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Nadal ready to compete again : excitement rising in Washington
As Rafael Nadal prepares to open his North American hard court swing at the Citi Open in Washington, D.C., the 20-time major champion tips Novak Djokovic as the US Open favourite.
Rafael Nadal is getting ready to dive into the US Open Series at the Citi Open this week, where the Spaniard is slated to face either Jack Sock or Yoshihito Nishioka in second-round action (after a bye).
Citi Open: Men’s Singles Draw
Before Nadal takes the the match court, he held his pre-tournament press conference in Washington, D.C. and gave his thoughts on several topics, including Novak Djokovic’s quest to become the first male player to win the calendar-year Grand Slam since Rod Laver in 1969.
Nadal on Djokovic’s US Open hopes: “When you win three, you can win four”
Nadal hopes to get himself in shape for a run at a fifth US Open title, but he understands that his quest will be overshadowed by Djokovic’s, as the World No 1 aims to become the first male player to win the coveted calendar Slam in 52 years.
Nadal thinks that Djokovic has a good shot of making it on his best surface.
“Well, he already won three,” the 20-time major champion said. “So when you win three, you can win four, without a doubt, no? He did 75 percent of the way. He going to be playing on hard court, probably his best surface. So why not? Of course is something difficult. Going to be another guys that wanted to achieve the last slam of the season. But, yeah, of course he’s one of the clear favourites, probably the most favourite player to achieve that.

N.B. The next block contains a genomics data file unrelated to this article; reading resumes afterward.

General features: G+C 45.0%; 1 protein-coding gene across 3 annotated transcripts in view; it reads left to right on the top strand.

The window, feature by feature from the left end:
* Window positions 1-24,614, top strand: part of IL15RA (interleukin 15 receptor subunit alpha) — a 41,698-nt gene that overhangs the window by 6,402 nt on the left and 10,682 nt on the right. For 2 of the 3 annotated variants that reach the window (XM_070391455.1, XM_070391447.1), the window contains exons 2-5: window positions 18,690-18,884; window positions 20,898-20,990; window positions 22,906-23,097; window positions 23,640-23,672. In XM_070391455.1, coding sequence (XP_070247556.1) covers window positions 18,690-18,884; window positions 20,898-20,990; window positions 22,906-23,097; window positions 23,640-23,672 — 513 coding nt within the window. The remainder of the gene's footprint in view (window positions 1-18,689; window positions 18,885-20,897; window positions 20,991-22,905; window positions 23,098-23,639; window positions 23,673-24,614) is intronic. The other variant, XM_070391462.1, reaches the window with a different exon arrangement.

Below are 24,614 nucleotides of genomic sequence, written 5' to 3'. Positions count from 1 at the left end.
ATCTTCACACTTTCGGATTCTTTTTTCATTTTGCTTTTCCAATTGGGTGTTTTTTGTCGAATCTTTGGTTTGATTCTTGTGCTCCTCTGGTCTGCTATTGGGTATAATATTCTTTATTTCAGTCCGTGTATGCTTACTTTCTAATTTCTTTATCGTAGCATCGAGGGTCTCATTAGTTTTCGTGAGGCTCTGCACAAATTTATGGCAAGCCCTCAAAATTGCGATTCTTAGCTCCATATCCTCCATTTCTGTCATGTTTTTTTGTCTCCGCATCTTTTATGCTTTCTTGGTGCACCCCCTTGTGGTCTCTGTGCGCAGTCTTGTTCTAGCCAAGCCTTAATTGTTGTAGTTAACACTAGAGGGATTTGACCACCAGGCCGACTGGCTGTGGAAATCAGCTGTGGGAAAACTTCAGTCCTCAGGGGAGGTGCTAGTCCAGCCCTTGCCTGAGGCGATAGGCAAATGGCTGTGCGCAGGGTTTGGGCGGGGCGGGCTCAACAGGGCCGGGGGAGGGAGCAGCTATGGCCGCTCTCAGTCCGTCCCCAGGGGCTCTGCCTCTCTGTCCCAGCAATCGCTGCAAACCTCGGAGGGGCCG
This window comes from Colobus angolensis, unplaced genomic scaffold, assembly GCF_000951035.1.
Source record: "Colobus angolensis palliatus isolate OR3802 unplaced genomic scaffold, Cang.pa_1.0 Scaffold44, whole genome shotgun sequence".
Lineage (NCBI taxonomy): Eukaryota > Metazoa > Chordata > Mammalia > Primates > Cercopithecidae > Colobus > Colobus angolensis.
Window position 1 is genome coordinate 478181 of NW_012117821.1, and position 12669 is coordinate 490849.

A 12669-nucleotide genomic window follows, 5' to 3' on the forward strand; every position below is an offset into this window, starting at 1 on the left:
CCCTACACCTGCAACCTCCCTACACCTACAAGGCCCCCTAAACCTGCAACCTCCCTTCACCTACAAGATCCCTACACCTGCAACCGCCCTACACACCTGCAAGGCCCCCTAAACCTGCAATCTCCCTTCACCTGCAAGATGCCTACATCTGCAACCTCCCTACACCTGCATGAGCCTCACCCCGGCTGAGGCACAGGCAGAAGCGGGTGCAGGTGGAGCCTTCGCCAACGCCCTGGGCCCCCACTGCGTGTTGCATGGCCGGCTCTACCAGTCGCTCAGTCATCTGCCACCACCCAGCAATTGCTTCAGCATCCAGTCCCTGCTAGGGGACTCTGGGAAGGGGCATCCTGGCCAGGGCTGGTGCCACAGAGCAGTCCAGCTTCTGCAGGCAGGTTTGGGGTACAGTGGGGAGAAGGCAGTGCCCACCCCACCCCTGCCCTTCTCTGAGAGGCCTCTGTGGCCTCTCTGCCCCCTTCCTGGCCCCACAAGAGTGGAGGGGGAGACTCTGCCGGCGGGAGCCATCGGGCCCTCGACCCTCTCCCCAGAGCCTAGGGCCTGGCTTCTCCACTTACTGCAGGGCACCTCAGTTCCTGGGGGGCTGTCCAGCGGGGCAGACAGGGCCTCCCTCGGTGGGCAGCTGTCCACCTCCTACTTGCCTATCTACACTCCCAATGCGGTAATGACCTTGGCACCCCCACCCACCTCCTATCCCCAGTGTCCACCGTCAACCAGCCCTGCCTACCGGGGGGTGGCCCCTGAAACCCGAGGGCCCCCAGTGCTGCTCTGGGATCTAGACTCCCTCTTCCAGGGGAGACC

“Yeah, what he achieved this year is something, well, amazing. Let’s see. I don’t know. I definitely believe that he can do it, without a doubt.”
Nadal on missing Wimbledon and Olympics: My body decided
Nadal has been out of action since falling to Novak Djokovic in the semi-finals at Roland-Garros. And there was nothing he could have done to have it any other way, he said, adding that a foot issue kept him off the courts for 20 days.
“My body decided for myself, of course,” the 35-year-old said. “If I had to choose, I will never miss Wimbledon and Olympics. But I was not able to compete in these events after the clay court season. I had some issues in my foot, so I had to stop playing tennis for around 20 days, not touching a racquet for 20 days. I started slowly, practicing half an hour, then little bit more. So I went through the whole process.”
The Spaniard says he was practicing well at home before he left for the United States, and now his main goal is to have more competitive practice time with top-level talent.
Of course, I have been practicing well at home, but I need some competitive practices, no?
“I still have couple of more days practicing here with the guys,” he said. “That’s what I need today, play some sets, practice with the professional-level guys. That going to help me, no? I don’t know how long it will take to recover everything, but the only thing I can say is I’m here just to try my best in every single moment. I hope the last couple of days of practices keep helping me to be competitive enough for the first round.”